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Wildlife Trade Futures

COVID-19 shone a bright light on the relationship between the wildlife trade, the risks of zoonotic diseases, and broader concerns about wildlife economies and public health, especially in the Global South. Wildlife Trade Futures is a research project that aims to understand how the global wildlife trade landscape and related economies are being re-shaped in the COVID-19/post COVID-19 era and with what consequences. Envisioned and started in response to the specifics of COVID-19, the project has evolved to use a range of social science approaches to critically examine the relationships between the wildlife trade/wildlife economies and concerns around zoonoses and public health, and wildlife-based livelihoods. The project aims to provide policymakers with evidence-based guidelines on how to mitigate the ecological and public health risks of wildlife trade in the (post)COVID-19 era in ways that are attentive to power relations, inequality and justice. 

The research activities focus on three areas: (1) tracking global trends in policy responses to COVID-19 and wildlife trade; (2) assessing the impacts of COVID-19 and concerns around zoonotic diseases on wildlife trade supply/value chains and livelihoods, focusing on Cameroon and the Democratic Republic of Congo (DRC); and (3) collating insights into how critical social science perspectives can enhance our understanding of the relationship between wildlife economies and zoonosis.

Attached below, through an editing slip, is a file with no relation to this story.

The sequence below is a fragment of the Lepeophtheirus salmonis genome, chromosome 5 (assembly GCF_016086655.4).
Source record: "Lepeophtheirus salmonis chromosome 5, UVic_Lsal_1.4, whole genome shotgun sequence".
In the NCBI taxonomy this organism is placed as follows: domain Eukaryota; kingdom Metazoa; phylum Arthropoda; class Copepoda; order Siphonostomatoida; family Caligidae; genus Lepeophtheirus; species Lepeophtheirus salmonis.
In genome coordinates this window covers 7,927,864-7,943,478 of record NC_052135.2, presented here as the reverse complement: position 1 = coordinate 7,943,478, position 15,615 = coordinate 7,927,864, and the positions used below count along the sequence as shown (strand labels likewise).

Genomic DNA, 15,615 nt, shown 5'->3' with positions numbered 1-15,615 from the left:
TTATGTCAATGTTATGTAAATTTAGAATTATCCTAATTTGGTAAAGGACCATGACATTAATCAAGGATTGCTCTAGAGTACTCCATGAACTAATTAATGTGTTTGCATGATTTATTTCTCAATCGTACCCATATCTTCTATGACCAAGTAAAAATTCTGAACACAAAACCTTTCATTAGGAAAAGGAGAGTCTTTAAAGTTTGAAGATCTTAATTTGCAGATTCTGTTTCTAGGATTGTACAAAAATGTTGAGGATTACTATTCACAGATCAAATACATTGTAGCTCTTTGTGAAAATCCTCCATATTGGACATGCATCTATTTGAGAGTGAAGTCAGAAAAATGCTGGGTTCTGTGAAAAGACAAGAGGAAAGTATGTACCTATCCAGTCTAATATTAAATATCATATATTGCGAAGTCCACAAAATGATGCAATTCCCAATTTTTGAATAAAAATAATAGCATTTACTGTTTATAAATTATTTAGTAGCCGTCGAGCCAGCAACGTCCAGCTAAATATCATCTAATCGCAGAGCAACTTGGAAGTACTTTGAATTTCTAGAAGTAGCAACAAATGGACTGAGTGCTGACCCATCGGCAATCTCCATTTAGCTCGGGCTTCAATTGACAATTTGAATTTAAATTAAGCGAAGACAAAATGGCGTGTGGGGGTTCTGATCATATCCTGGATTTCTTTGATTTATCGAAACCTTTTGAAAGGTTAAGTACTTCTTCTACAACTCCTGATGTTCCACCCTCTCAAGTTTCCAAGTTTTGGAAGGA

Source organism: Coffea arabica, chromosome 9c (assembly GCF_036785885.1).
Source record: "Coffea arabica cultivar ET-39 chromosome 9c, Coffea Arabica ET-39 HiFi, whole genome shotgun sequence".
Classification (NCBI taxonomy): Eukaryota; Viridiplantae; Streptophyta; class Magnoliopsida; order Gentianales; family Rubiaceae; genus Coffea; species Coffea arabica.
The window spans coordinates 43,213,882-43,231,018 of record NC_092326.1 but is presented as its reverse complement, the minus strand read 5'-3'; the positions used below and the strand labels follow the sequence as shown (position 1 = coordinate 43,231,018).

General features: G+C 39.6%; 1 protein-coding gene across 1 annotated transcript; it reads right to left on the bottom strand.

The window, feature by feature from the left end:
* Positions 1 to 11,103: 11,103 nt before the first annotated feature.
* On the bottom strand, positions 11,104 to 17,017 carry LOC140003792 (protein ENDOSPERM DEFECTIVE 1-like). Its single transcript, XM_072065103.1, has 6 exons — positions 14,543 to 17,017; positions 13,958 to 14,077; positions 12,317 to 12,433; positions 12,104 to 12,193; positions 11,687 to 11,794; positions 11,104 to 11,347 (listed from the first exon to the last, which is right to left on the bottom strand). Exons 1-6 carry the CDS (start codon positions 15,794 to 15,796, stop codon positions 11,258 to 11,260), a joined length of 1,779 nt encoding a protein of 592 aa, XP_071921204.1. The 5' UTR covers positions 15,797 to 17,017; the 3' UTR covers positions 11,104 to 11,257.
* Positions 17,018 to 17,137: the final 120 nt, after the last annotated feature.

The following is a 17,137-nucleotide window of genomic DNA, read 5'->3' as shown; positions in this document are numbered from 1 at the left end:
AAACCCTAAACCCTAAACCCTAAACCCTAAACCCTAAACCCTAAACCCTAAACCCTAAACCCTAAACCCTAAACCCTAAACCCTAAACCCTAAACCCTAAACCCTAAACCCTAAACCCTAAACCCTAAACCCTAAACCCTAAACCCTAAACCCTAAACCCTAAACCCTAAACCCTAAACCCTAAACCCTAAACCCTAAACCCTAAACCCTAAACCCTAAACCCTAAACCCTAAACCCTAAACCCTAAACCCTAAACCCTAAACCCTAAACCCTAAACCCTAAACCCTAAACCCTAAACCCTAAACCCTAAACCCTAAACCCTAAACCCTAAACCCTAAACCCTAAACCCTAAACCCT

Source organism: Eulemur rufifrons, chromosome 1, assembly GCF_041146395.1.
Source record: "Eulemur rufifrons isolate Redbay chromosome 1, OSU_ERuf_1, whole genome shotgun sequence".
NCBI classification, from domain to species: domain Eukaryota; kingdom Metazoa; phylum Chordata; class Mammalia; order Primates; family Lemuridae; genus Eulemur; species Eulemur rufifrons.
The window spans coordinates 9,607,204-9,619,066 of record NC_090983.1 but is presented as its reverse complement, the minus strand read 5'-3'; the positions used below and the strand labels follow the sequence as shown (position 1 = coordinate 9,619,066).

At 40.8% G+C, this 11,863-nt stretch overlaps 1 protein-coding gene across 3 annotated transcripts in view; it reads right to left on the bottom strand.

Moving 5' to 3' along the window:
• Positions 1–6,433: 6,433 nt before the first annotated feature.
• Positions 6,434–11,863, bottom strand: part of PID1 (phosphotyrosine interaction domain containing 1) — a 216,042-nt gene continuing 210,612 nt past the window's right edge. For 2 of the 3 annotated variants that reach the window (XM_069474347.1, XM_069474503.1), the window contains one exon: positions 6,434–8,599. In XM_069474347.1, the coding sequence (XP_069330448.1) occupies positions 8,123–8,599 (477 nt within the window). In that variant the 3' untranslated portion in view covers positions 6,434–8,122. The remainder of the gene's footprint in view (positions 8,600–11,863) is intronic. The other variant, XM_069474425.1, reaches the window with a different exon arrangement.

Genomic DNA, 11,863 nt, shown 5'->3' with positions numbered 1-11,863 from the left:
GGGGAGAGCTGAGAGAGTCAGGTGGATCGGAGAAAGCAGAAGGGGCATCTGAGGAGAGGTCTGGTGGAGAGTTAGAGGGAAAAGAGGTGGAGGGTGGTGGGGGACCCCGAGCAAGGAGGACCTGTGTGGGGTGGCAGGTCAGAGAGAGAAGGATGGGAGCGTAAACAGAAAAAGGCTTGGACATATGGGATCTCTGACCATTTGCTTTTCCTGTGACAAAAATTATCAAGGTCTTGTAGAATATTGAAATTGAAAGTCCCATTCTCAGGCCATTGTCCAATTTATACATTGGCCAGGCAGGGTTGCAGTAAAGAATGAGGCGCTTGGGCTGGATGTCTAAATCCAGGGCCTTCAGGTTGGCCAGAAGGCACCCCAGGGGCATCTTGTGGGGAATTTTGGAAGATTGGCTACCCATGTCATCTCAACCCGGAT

The collaborative research and activities involve Dr Francis Massé at Northumbria University and collaborators at the University of Birmingham, University of Manchester, University of Sheffield and the Centre for International Forestry Research (CIFOR) with local CIFOR teams in Cameroon, the DRC and Zambia. The project was originally funded by the UKRI-GCRF/Newton Fund grant and continues to examine the relationships between the wildlife trade (legal and illegal), public health, and socio-economic/ecological justice and development. 

Beyond scientific publications, the project is also working towards public and policy facing outputs that to date include a virtual seminar series, series of blog posts and a policy brief.  

You can find out more about the project, team, articles, outputs and follow updates via the project’s dedicated website and Twitter page.


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